One of my friends and I decided we would love to have a sewing machine. We want to make pillows and dresses and curtains and alter our clothes. We asked around and looked up possible locations on the internet. Then we decided to check out a minimum of 3 of our 9 options. We saddled up onto our motorbikes and headed West.
The first shop was about the same width as a closet but as long as a hall, with shelves lining each side. On the left, there were computer monitors and sound systems. On the right, there were rows and rows and rows of vintage looking sewing machines- old Singers and Brothers, as well as some new Chinese and Indian knock-offs. We were pretty sure we’d found Mecca. The salesman was a barrel of a fellow with a full grin of beetle-nut stained teeth, a stained T-shirt, a plaid longyi, and customary velour flip-flops. He was very happy to see us foreigners and would have been very happy to discuss every bit of cultural and political information he knew related to our countries (if only we’d stayed that long). We did manage to pull the information about the sewing machines out between his opinions and facts. We could get a used sewing machine from Japan for 95,000 kyats that did multiple stitch types or a brand new Chinese or Indian one for 70,000 but it could only sew straight lines. We wanted to go back and forth at the very least to hold the thread in place.
We headed out to the next shop. It was difficult to find because of a lack of signage, or confusing signage. There was a red cross out front advertising the hospital clinic next door so we had to drive up and down the block a few times before we noticed the rainbow of fabric behind the woven bamboo walls. Unlike the last shop full of men, this one was clearly run by women. I would have liked to have supported them for that fact alone, but unfortunately, they were only offering the new Chinese and Indian ones or machines where we’d need to manually pump a foot pedal. The electricity is so unreliable (and for some unavailable I presume) that the manual pedal machines are MORE expensive!
We went to our third shop, which turned out to belong to a friend/parent at school! We knew they had a shop on the street but it only sells yarn. I assumed they had a machine-selling neighbor, but as it turned out, the listing was just misleading. Two of our other friends were chatting inside with the parent/friend so we went in too. Mandalay really is that small. Maybe it was a lucky mistake. We had some cold water (because it’s always scorching here) and headed back to the first shop.
The main guy was headed out to lunch with his sister. Here sister can mean sister or cousin because their families are just that close. He shouted some Myanmar instructions over his shoulder to the two skinny men still in the shop and left on his burly motorbike with his sister side-saddle on the back. We waited on low plastic stools while the shop guys fine-tuned our new machine with tiny screwdrivers. Then they demonstrated the machine’s use with the sort of ease that someone who does something very regularly exhibits, not with the patience of someone who really wants you to understand and remember the details that they are showing you. Most of the demonstration was in single words and gestures. I took some pictures to hopefully jog our memory later but generally we nodded like it was all very obvious and clear. We’ve both sewn before but there was something different about this machine, perhaps just that it was older than the ones either of us used in our childhoods (we’re young, but not THAT young). Next the man asked my friend to test it to really prove it worked. She did with lots of giggles and quick adjustments by the repairman. Then he cleaned it with a toothbrush for a surprisingly long time. He showed us the converter that we MUST use. Finally, it was ours. We handed in or money and the man strapped it on the back of my friend’s motorbike.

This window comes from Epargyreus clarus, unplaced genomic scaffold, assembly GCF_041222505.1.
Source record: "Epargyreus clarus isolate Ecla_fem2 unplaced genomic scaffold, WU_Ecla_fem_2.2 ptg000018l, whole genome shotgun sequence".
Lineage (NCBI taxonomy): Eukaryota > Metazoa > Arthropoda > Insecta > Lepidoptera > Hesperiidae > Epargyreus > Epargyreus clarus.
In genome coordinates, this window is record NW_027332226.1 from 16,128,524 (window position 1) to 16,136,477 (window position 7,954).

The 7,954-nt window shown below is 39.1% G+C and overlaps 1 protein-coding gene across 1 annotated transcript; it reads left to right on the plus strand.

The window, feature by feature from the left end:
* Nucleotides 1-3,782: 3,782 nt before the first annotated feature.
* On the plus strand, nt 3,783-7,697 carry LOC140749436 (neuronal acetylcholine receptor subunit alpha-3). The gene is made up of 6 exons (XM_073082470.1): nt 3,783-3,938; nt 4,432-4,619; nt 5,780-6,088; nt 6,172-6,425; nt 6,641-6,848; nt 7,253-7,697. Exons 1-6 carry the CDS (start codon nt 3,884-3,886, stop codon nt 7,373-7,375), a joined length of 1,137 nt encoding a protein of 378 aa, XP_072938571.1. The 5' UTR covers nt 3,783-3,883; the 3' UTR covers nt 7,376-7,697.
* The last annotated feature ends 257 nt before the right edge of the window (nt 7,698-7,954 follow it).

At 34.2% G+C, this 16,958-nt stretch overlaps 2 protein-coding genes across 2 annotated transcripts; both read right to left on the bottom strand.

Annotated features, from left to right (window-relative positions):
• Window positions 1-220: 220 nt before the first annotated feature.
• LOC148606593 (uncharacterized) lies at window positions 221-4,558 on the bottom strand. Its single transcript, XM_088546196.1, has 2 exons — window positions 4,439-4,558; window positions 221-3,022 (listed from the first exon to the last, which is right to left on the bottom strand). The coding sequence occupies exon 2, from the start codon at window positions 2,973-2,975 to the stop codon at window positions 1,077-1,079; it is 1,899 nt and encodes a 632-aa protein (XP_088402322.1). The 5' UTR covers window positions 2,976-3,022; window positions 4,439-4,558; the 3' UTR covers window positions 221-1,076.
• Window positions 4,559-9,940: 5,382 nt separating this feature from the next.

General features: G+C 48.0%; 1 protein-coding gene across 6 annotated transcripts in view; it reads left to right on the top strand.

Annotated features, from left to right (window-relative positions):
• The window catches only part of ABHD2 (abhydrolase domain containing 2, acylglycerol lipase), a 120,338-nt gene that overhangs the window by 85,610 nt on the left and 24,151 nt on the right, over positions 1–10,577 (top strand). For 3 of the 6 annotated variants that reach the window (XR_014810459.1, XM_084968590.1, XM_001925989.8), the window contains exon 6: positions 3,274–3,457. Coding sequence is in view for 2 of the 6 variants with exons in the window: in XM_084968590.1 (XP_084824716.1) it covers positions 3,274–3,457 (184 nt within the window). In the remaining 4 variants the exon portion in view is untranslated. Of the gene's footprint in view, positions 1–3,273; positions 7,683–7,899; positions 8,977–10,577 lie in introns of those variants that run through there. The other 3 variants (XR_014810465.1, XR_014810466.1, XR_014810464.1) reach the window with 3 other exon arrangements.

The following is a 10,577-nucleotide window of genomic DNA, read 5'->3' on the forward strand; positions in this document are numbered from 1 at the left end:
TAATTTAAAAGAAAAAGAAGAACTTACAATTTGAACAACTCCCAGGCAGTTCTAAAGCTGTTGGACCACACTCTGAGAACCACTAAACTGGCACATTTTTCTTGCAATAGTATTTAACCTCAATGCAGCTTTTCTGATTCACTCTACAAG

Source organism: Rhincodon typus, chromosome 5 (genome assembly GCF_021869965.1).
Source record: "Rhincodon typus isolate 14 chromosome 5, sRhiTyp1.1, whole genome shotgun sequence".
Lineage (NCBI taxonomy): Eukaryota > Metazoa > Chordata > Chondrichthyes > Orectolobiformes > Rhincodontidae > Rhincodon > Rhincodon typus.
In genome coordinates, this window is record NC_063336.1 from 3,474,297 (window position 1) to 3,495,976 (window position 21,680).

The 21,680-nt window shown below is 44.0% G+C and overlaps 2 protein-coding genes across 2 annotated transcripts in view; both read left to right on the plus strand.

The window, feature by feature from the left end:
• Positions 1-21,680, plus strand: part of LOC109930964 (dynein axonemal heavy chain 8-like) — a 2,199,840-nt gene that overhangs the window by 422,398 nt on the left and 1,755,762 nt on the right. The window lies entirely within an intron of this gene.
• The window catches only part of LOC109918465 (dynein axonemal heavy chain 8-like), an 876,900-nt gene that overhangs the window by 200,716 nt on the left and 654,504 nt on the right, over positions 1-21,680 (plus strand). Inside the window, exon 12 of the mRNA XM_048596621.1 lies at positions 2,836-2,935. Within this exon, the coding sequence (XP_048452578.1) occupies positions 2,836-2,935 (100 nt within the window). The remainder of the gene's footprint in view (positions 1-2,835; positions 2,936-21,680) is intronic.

At home it was a bit more difficult. Who will adjust all of the knobs? How do you access that place where the bobbin goes? Why isn’t there a little hook to hold the thread in place by the needle? We took turns with it sitting on our desks, imagining we would create something or fix something then the other one would ask for it so it would sit in her room gathering dust. My friend made some curtains then I felt guilty enough about having accomplished nothing to buckle down and make a dress. It was incredibly frustrating. The thread would NOT stay threaded. I cut the fabric I’d chosen (local traditional dress- longyi- fabric) from the pattern for a “Reversible Little Boxy Dress” before I realized that it was not actually one size fits all. Luckily, I’m just barely small enough to fit into this little Japanese pattern, but then when I tried it on, I found out I actually don’t find boxy to be a flattering shape on me. So I took it in: lots of pins and taking the dress on and off. Then I looked in the mirror and it had a little pouch here and there from taking it in. Oh dear. More pin pricks and pulling it over my head. Then there was a bulky part next to where I’d taken the pouch in. It felt never-ending. 6? hours later, I had a dress that I really like. It was tough though. I think my next project will be boxy square pillows with super straight, non-form-fitting sides.
You can also check out another one of my sewing projects: pillows!